If proponents of a minimum wage want to guess that eliminating the minimum wage would result in a huge decrease in wages... then, assuming that they are correct, this huge decrease would reveal that there is indeed a huge surplus of unskilled labor in the US.  This would conclusively confirm the problem with lying to people about the demand for unskilled labor (aka "a minimum wage").

Would chaos ensue if we learned that there actually was a huge surplus of unskilled labor in the US?   Well... no.  Take China for example.  They used to have a huge surplus of cheap labor... but now they don't...
Costs are soaring, starting in the coastal provinces where factories have historically clustered (see map). Increases in land prices, environmental and safety regulations and taxes all play a part. The biggest factor, though, is labour. - The Economist, The end of cheap China
Wages in China really didn't skyrocket because of a minimum wage... they skyrocketed because of the massive demand for cheap labor...
While corporations may look elsewhere for still cheaper labor, there are no more Chinas out there.  Other countries that establish themselves as low-wage havens will soon be overwhelmed by the inflow of capital from the United States, Europe, Japan, and now China. They cannot possibly have the same dampening effect on wages in the United States over the next three decades as did China and other developing countries in the last three decades.  - Dean Baker, Living in the Short-Run: Comment on Capital in the 21st Century
In case you didn't actually dig through all those Krugman articles that I shared earlier, I'll point out that he vociferously argued against the idea that the massive increase in the global supply of cheap labor had anything to do with wages stagnating in the US.  Eventually he acknowledged that perhaps there were some issues with his "implicit assumptions".

Let's review!  Here are two possibilities of eliminating the minimum wage here in the US...

1. Wages don't plummet.  Then there's really no point in having a minimum wage.
2. Wages do plummet.  Then the US "will soon be overwhelmed by the inflow of capital from the United States, Europe, Japan, and now China".

We really don't help anybody by giving people bad directions.  If you truly want to help poor people... then start a business.  Give poor people a better option (builderism).  Especially if you have a strong theory that some existing business is making a stupid mistake.  Put your strong theory to the test by starting a business that doesn't make the same stupid mistake.  Maybe you want to argue that starting a business is too difficult?  Well there you go.  You've successfully identified a huge problem.  It's a huge problem when it's too difficult to give poor people better options.  Please figure out how to make it easier for somebody as intelligent as yourself to start a business.  And if you can't figure it out... then please have some respect for anybody who does manage to successfully start and run a business that employs/serves any amount of people.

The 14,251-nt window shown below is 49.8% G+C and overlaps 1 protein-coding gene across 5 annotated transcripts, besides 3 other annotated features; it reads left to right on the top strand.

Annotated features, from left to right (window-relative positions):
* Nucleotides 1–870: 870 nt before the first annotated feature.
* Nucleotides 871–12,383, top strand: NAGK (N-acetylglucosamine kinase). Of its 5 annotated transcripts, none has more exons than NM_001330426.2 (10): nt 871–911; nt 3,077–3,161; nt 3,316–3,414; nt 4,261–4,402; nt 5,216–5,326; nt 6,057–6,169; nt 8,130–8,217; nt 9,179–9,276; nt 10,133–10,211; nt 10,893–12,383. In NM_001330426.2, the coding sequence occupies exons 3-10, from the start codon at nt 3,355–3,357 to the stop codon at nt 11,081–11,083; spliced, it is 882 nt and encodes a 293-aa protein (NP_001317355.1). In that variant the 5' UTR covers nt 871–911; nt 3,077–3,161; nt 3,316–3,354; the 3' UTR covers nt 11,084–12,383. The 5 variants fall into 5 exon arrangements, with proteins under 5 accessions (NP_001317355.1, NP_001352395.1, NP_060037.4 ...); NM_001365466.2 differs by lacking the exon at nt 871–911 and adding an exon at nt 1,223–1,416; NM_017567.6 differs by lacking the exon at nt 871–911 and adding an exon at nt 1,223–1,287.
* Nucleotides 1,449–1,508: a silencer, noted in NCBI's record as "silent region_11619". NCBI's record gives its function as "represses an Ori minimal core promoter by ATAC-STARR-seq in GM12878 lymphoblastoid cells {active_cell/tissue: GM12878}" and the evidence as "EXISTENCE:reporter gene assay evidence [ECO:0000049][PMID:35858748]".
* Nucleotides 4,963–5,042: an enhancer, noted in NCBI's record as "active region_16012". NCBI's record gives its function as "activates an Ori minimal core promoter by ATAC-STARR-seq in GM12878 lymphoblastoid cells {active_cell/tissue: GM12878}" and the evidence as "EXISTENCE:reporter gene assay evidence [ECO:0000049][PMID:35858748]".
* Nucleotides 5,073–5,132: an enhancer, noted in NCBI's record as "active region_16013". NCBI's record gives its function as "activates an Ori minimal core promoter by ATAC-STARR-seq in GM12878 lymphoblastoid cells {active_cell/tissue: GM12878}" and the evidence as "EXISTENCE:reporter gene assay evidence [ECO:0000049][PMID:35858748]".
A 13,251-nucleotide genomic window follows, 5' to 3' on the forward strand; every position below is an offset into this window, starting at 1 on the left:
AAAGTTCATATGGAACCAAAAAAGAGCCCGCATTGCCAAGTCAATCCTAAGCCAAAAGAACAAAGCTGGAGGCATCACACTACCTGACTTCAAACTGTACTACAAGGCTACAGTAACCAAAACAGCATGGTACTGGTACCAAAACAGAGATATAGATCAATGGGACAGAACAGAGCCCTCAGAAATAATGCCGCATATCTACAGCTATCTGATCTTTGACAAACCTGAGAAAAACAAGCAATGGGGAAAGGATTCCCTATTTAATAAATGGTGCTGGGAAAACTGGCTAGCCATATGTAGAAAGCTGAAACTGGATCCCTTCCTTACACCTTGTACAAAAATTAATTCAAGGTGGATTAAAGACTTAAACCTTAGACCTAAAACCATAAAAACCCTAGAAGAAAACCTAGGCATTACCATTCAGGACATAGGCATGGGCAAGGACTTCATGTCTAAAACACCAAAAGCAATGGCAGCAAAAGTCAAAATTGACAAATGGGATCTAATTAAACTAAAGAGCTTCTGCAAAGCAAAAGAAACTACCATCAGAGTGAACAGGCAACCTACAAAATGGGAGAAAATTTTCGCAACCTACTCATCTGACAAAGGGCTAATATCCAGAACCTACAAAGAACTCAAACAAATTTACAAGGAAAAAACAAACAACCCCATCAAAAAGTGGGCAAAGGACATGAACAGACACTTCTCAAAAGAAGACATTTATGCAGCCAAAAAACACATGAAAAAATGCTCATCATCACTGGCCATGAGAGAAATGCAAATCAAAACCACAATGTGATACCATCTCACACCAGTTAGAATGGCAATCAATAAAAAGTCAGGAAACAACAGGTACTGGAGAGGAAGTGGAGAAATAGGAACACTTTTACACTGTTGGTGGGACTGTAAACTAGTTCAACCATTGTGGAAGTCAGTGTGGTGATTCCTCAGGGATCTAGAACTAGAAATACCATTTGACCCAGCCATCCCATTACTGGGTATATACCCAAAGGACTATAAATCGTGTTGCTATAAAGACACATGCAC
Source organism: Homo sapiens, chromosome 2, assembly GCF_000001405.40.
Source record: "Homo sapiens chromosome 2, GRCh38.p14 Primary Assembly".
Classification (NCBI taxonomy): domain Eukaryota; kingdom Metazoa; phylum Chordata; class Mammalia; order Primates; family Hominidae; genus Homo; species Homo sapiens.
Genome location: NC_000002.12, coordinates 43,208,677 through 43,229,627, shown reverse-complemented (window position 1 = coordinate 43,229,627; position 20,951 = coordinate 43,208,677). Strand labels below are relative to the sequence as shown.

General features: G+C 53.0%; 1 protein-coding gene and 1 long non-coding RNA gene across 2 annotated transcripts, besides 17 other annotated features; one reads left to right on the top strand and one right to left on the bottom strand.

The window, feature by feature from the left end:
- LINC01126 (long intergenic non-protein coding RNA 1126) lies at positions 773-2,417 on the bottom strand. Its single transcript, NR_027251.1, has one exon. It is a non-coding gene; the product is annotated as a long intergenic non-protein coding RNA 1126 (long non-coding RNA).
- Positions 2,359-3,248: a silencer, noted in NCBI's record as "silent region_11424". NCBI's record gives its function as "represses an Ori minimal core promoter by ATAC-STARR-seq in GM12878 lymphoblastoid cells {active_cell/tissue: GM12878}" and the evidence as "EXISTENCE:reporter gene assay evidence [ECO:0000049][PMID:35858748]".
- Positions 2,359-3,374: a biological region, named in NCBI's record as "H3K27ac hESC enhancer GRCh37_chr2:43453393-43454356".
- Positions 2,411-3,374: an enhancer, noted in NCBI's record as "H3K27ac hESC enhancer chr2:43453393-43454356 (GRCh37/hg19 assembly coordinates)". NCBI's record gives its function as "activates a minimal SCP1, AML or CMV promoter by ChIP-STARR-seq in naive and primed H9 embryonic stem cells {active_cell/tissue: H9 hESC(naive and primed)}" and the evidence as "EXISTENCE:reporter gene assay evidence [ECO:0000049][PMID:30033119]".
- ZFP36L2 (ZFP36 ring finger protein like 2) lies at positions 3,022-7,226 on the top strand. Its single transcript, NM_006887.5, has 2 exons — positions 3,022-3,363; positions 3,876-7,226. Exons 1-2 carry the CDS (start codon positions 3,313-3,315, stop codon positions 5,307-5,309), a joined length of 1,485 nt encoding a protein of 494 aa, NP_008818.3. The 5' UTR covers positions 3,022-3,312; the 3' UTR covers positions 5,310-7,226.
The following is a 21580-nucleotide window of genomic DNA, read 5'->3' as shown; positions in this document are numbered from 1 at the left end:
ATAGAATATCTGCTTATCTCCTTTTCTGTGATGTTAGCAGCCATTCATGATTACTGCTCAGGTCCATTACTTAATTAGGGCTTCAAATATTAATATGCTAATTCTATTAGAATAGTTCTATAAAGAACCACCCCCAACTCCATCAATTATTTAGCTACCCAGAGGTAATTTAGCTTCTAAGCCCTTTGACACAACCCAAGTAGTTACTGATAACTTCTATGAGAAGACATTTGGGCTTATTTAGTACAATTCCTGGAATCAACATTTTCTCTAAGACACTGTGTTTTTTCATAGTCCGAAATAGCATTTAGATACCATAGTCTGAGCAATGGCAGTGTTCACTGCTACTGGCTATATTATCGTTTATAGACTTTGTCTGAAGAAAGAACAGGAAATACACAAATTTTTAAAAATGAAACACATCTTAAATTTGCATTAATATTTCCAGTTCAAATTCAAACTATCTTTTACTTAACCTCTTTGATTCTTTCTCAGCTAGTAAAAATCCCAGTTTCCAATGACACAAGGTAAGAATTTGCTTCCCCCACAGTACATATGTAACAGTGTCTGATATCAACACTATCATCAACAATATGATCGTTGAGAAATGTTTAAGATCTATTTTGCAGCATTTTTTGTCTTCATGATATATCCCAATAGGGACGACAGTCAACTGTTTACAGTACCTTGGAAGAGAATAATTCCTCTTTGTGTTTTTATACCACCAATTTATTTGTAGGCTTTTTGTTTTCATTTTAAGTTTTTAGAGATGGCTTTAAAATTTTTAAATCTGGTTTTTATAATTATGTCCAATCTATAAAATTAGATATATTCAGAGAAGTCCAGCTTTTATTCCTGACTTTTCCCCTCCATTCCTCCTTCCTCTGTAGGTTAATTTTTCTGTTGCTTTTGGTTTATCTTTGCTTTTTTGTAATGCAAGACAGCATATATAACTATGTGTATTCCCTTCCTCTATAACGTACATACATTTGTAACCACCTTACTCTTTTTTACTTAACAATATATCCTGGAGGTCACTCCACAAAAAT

Thursday, April 9, 2015

Cait Lamberton Discussing Tax Choice On NPR

Cait Lamberton recently discussed tax choice on NPR (Philadelphia)... Taxes: What we think about them, what we’d like to do with them, and some handy tips.  Her section begins around 13:00.

If you haven't seen it already... here's her tax choice article in Democracy Journal... Your Money, Your Choice.  The article is based on this paper... A Spoonful of Choice: How Allocation Increases Satisfaction with Tax Payments.

Prior to Lamberton's segment on NPR, Carroll Doherty, from the Pew Research Center, discussed the results of their latest survey on taxes.  The survey revealed that people's top tax concerns are that corporations and wealthy people aren't paying their fair share.  This is quite interesting because one frequent concern with tax choice is that the wealthy would have too much influence.

Let's think about the Koch brothers in a tax choice system.  Here are three possibilities...

A.  They don't pay their fair share of taxes = less influence in the public sector.